The true origin of the olive is not known but is speculated to be Syria or possibly sub-Saharan Africa. For more than 6000 years, the cultivated olive has developed alongside Mediterranean civilizations and is now commercially produced on more than 23 million acres (9.4 million ha) in the Mediterranean basin. New plantings also exist in California, Chile, Argentina, South Africa, and Australia. Various nonscientific selection processes created a multitude of different cultivars. Many villages in Europe, the Middle East, and North Africa feature distinct varieties. However, it is also common to see the same cultivars with different names and, in some cases, different cultivars with the same name. This is currently being sorted out with DNA identification. The olive tree requires some chilling; tolerates hot, dry conditions; does not like moisture during bloom, and actually produces better with some stress. As a result, olives were traditionally relegated to lands where little else would survive. For thousands of years olives were grown primarily for lamp oil, with little regard for culinary flavor. World production of table olives is now about 1.5 million t/year. The “California Style” black table olive is virtually unknown outside the United States, and this very mild-flavored olive is largely used on pizzas. Elsewhere, table olive recipes are as varied as the villages in the Mediterranean region. Oil styles are also varied, and most olive fruit (≈16 million t/year) is processed into oil. There are about 19 classic styles of olive oil produced in the world, primarily based on specific varieties grown in different regions. In some cases oils are made with a blend of regional varieties. Defective olive oil is common worldwide. The author discusses six of the world's most influential olive oil varieties ‘Picual’, ‘Coratina’, ‘Koroneiki’, ‘Arbequina’, ‘Frantoio’, and ‘Leccino’; covers some horticultural history of oil olive cultivation and processing; and describes the most current trends toward superhigh-density plantings and automated continuous oil processing.
Maria J. Berenguer, Paul M. Vossen, Stephen R. Grattan, Joseph H. Connell and Vito S. Polito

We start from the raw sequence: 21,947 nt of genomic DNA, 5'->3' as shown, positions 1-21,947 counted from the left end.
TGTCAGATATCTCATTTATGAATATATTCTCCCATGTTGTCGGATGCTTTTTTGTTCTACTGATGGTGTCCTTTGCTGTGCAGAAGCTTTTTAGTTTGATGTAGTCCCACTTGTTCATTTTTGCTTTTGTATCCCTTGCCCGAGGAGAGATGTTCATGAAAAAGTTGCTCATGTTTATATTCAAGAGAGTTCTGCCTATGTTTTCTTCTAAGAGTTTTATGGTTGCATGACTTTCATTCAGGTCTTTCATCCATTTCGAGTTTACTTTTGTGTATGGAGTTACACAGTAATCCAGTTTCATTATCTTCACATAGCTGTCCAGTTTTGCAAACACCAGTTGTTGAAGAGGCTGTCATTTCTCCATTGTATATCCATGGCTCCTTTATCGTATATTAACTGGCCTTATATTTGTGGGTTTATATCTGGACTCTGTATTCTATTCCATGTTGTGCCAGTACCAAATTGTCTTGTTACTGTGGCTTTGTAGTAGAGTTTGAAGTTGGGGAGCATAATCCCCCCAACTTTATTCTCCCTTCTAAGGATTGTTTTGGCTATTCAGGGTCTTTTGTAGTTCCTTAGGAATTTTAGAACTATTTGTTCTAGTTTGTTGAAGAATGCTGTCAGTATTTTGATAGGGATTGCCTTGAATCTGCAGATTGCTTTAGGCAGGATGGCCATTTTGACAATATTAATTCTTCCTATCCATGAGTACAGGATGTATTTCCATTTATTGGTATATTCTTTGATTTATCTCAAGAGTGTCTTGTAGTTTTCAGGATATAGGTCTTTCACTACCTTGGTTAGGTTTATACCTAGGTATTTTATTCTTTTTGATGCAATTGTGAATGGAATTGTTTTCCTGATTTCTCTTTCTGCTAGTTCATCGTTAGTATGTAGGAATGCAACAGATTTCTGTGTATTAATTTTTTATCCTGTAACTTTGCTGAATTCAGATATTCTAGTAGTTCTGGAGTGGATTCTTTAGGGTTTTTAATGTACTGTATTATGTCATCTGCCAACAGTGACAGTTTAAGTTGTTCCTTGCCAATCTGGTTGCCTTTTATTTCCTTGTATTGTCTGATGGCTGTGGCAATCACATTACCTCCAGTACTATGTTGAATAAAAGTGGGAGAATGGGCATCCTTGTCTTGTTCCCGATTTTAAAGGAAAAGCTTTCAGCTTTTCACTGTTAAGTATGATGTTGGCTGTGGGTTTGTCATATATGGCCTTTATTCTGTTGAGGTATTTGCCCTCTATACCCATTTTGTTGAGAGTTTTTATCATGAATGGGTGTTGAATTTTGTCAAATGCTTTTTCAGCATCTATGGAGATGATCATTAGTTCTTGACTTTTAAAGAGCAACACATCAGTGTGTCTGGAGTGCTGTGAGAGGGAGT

A comparative study was conducted to evaluate the influence of seven different levels of irrigation applied to `Arbequina I-18' olive (Olea europaea L.) trees grown in a super-high-density orchard (1,656 trees/ha) in the Sacramento Valley of California. Water was applied differentially by drip irrigation at rates of 15%, 25%, 40%, 57%, 71%, 89%, and 107% evapotranspiration (ETc) in 2002, and 28%, 33%, 55%, 74%, 93%, 117%, and 140% ETc in 2003. Each treatment was replicated three times. Olives were harvested on two different dates each year from each of 21 plots. Three of four harvest dates showed a decrease in maturity index with increasing irrigation levels. Oils were made from olive samples collected from each plot and analyzed for oil quality parameters. Total polyphenol levels and oxidative stability decreased as the trees received more water, especially for the three lowest irrigation treatment levels in 2002, but few differences were noted between treatments in 2003 when all the trees were irrigated more heavily. Average oxidative stability was correlated very closely with total polyphenol content with r 2 = 0.98 in 2002 and 0.94 in 2003. In 2002, free fatty acid levels increased and peroxide levels were unchanged, but in 2003, free fatty acid levels were unchanged and peroxide levels decreased in treatments receiving more water. Saturated fatty acids did not significantly change in 2002, due to tree irrigation level. The mono-unsaturated fatty acid levels and oleic–linoleic relationship declined while poly-unsaturated fatty acid levels increased in 2002 with increased irrigation. In 2003, there was no notable difference in the ratio of mono to poly unsaturated fatty acid levels. The individual fatty acid most consistently affected by more irrigation water was stearic, which decreased in both years. Total sterol content (mg·kg–1), percentages of cholesterol and erythrodiol were significantly influenced by tree irrigation levels, but increased in one year and either decreased or were unchanged the next. Oil sensory properties of fruitiness, bitterness, and pungency all declined in oils made from trees receiving more water. The lowest irrigation levels produced oils that were characterized by excessive bitterness, very high pungency, and woody, herbaceous flavors. Intermediate irrigation levels (33% to 40% ETc) produced oils with balance, complexity, and characteristic artichoke, grass, green apple, and some ripe fruit flavors. Higher irrigation levels lowered oil extractability and produced relatively bland oils with significantly less fruitiness and almost no bitterness or pungency.